7. Thank you! This series has been so so helpful. Having occasionally been aroused by someone and having never experienced libido your explanations really break it down further than any other websites do. I now have a much better understanding. Thank you!

  8. “I’m horny and … uh, what now?”

    this is the most perfect quote that applies to me right now. and i spent a good long time figuring out that yes, i am asexual, and yes, i can get damned horny, but no, i have no direction for it. i was googling it up just now to see if it’s a thing and still be asexual, and voila. this quote.

    • Same! I find plenty of people attractive but I don’t enjoy anything past kissing with them. I ‘get sexual desires, but can’t connect that with another person’. It’s confusing. I think after research is define myself as pan romantic and asexual, with sexual desires but my towards other people.

  9. I feel like I might be asexual but I’m not sure. I’ve felt aroused but never felt like acting on them and I sometimes didn’t know I was aroused until I’ve used the bathroom. I think I am but… I don’t know.

  10. Thank you so very much! I have always been kind of curious about what it actually means to be aroused, and have a libido, and all those words that I do sometimes hear and use but never really, properly understood. I could never actually figure them out during my 25 years of life, but now I feel like I finally get it, at least to some extent. Really, thanks!

  11. This is very helpful. I have been trying to write a book wherein an asexual (male) character is coerced into a sexual relationship with a (female) character. My protagonist has no sex drive at all (as well as no sexual attraction), and I got stuck wondering if that would inhibit his ability to become aroused and have sex, and also how that would affect him psychologically; if it turns out it’s impossible to be “hard” or have an orgasm without feeling pleasure from it, the way my character perceives the assault would have to be written differently–more complicated. This post clears that up. Now I can only hope that being an allosexual autistic virgin female doesn’t impair my ability to write for an asexual neurotypical male…

  12. Thanks a ton for this! I’ve been confused about several of the questions – in particular the questions regarding asexuality and libido – addressed on this page for quite a while now, and just reading this has let me feel a bit more comfortable in my own skin. Feeling confused about myself has been frustrating, so I’m extremely glad to have stumbled upon this page. It means a lot that you’ve taken the time to break things down this much – most sites give a very general overview and don’t answer these sorts of questions at all. But now I feel a bit more comfortable with identifying how I feel and why I do, so thanks!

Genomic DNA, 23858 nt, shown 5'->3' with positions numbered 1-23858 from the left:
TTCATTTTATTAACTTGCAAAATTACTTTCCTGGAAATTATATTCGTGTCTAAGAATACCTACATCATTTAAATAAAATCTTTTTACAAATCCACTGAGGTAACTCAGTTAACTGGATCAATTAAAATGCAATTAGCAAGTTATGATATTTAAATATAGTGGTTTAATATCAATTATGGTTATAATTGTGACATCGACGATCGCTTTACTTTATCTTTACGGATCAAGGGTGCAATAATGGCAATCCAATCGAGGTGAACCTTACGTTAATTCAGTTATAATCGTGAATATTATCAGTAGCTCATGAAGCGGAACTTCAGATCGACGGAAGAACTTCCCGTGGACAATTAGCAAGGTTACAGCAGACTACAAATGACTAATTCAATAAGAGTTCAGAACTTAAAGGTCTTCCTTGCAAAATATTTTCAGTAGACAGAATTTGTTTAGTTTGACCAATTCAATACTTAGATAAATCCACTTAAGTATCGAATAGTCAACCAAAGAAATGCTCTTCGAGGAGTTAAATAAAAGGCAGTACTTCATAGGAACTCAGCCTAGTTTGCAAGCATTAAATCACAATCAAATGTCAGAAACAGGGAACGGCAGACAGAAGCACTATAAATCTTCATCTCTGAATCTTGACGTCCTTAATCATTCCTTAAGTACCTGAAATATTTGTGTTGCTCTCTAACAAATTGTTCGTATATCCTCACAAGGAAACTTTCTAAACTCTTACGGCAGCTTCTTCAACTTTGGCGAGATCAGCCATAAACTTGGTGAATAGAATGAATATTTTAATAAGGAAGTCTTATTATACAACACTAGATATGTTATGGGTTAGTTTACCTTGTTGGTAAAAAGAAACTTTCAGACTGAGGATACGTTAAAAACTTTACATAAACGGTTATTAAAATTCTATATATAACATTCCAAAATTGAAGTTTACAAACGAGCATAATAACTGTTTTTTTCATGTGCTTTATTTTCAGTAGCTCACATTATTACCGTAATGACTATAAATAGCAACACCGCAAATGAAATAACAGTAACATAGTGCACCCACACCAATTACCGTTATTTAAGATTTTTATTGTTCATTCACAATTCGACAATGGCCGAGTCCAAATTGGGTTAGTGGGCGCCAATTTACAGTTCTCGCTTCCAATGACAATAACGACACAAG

13. I wish they would teach this stuff in sex ed class. Even non-asexuals can find useful information here, especially if they’re just starting puberty. I was taught abstinence-only sex ed so a lot of details about sex and sexuality still confuse me. Mom doesn’t want me to learn more about it because she’s worried I’ll be grossed out and not want to do it.
    For the record, I’m asexual with a very low libido.

  14. Thank you kind and intelligent art writer.
    My girlfriend is sex repulsed and well I’m kinda a hyper active guy, so you can imagine when I was told about her being sex repulsed.
    May I say that this article is not only informative but also motivational.
    Thank you pervy sage!

  15. ……So about the arousal thing….what kind of doctor sure i talk to? Its kind of weird for me. When i was 9 pretty much anything set me off and i would masturbate like three time a day. Eventually i tried to ignore, and then i just didn’t feel aroused any more. Then as i got older and though hmm maybe i should try masturbating again….now i cant get turned on at all. Porn, touching, and not being stressed didn’t help.

  16. I just want to say thank you. I’ve been wondering lately, because I knew something was going on. I’d never been turned on before, and it was weird because I was just laying there, and suddenly boom. I was starting to worry that meant I wasn’t asexual. My family had told me it’s just a phase, not feeling attraction towards anyone, or that I might have something wrong. I know it has never happened directed at anyone, and it hadn’t then either. Now I realize yeah, I’m still an asexual. Probably was just sitting wrong…though, I gotta admit, while it was strange it wasn’t as unnerving as I thought it was at first. Hmmm…

  17. This is pretty helpful. A way to make ithe article more inclusive would be to refer to people who are assigned male at birth “amab” , and people assigned female at birth “afab.” This helps include transgender aces. A female can have a penis, and a male can have a vagina. The argument that “male” and “female” refer to “biological sex” does not hold water, because it disregards hormone replacement therapy and gender affirming surgery. Furthermore, nonbinary people exist, and may be interested in either hormones, surgery, both or neither. The typical “male”/”female” body dichotomy doesn’t work for a lot of people.